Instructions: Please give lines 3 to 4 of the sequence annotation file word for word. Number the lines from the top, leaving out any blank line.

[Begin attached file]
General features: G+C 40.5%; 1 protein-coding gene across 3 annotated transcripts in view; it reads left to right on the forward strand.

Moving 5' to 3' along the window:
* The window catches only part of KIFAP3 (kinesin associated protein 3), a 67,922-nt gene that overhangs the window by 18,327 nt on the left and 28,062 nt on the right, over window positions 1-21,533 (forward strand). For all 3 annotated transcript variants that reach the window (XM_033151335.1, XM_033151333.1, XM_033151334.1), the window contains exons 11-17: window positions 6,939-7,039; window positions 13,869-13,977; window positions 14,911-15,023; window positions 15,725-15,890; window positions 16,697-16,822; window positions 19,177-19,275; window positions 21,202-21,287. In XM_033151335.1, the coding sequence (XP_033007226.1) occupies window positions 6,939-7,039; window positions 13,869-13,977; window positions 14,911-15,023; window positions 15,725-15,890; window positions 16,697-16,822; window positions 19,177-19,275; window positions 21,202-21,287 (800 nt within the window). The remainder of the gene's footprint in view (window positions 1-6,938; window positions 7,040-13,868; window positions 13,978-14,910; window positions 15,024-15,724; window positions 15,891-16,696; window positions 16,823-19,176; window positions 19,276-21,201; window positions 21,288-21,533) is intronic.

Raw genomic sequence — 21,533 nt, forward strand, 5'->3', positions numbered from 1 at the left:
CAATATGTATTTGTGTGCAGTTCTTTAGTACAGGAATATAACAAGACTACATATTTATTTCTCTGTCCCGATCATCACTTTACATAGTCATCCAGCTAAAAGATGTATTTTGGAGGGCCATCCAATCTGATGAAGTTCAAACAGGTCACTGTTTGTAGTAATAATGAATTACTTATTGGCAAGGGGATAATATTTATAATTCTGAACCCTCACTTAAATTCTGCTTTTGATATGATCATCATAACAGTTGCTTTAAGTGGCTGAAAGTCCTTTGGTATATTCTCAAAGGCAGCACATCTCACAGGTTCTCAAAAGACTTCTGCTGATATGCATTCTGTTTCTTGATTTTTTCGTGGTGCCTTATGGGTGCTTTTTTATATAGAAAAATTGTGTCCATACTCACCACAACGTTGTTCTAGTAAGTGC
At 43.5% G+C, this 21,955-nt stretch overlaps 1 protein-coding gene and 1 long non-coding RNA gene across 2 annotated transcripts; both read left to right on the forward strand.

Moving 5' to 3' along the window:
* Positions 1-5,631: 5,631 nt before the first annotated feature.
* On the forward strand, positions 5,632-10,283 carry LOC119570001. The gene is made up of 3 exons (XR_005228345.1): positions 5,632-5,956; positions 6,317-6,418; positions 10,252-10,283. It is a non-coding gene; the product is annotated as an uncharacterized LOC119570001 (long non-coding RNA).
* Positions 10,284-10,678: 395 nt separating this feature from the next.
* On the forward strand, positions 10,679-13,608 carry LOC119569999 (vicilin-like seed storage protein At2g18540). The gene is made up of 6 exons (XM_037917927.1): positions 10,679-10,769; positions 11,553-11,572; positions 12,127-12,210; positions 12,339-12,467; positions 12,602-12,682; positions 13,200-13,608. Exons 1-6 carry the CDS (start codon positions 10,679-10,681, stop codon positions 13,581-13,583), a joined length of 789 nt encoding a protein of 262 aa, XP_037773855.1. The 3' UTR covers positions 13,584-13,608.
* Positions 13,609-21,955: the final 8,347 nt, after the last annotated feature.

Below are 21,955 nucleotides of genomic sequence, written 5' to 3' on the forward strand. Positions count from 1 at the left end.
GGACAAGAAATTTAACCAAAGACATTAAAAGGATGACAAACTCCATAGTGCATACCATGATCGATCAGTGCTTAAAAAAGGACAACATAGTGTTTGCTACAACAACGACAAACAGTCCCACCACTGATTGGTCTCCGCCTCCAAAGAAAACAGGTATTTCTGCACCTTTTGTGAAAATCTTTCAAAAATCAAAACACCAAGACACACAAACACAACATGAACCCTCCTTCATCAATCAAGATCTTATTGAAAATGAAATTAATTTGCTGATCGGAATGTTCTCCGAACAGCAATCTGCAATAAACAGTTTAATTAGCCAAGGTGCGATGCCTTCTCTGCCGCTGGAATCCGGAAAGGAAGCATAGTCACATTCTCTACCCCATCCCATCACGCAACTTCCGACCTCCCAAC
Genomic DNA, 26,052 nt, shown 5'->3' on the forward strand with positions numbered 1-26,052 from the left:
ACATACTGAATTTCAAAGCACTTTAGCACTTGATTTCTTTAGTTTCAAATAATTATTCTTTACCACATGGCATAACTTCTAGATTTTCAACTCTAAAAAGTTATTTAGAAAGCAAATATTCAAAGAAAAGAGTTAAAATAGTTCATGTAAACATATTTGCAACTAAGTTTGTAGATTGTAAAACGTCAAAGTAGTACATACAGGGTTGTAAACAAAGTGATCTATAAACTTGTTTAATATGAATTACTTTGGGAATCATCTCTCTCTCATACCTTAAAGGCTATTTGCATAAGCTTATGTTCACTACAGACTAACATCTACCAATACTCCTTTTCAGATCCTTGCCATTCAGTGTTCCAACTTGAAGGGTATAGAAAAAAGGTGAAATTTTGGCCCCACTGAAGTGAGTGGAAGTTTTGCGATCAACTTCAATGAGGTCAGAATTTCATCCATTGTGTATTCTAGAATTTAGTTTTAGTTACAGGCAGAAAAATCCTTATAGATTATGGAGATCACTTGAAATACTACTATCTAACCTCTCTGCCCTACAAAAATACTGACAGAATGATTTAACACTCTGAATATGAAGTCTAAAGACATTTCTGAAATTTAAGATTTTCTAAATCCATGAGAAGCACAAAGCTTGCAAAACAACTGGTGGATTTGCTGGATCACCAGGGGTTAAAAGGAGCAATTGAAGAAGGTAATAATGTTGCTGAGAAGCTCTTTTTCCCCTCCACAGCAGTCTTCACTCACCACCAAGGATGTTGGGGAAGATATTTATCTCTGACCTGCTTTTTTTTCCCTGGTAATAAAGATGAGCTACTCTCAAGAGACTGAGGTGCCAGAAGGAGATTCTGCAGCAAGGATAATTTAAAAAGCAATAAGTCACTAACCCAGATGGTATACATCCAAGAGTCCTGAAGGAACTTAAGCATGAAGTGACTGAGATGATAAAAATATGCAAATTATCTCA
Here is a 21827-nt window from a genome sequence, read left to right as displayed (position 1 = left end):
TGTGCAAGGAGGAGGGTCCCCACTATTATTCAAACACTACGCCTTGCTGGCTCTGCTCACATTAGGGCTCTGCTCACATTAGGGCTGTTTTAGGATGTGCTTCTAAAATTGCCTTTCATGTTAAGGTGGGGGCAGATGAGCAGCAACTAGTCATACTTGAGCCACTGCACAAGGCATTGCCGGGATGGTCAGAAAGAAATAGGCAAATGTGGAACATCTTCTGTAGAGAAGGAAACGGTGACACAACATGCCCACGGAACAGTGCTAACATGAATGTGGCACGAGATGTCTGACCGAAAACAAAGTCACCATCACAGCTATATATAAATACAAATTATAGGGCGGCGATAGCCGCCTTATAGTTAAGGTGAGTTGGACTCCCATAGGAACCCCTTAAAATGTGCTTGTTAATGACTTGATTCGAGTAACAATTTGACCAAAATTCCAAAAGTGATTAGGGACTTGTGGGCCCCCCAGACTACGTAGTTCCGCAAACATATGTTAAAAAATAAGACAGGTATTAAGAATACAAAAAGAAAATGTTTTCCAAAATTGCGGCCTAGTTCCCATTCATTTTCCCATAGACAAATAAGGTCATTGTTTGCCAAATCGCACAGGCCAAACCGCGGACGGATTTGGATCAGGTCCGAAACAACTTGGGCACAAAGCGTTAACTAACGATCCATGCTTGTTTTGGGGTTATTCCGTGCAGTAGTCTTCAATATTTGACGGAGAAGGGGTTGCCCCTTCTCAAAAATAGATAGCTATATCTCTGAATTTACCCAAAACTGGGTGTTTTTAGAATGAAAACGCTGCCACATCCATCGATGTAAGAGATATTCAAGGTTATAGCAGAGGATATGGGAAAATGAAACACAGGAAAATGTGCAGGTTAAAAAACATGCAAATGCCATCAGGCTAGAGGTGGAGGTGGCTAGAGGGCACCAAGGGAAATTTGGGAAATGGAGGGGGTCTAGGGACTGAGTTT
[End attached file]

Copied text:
* The window catches only part of KIFAP3 (kinesin associated protein 3), a 67,922-nt gene that overhangs the window by 18,327 nt on the left and 28,062 nt on the right, over window positions 1-21,533 (forward strand). For all 3 annotated transcript variants that reach the window (XM_033151335.1, XM_033151333.1, XM_033151334.1), the window contains exons 11-17: window positions 6,939-7,039; window positions 13,869-13,977; window positions 14,911-15,023; window positions 15,725-15,890; window positions 16,697-16,822; window positions 19,177-19,275; window positions 21,202-21,287. In XM_033151335.1, the coding sequence (XP_033007226.1) occupies window positions 6,939-7,039; window positions 13,869-13,977; window positions 14,911-15,023; window positions 15,725-15,890; window positions 16,697-16,822; window positions 19,177-19,275; window positions 21,202-21,287 (800 nt within the window). The remainder of the gene's footprint in view (window positions 1-6,938; window positions 7,040-13,868; window positions 13,978-14,910; window positions 15,024-15,724; window positions 15,891-16,696; window positions 16,823-19,176; window positions 19,276-21,201; window positions 21,288-21,533) is intronic.

Raw genomic sequence — 21,533 nt, forward strand, 5'->3', positions numbered from 1 at the left: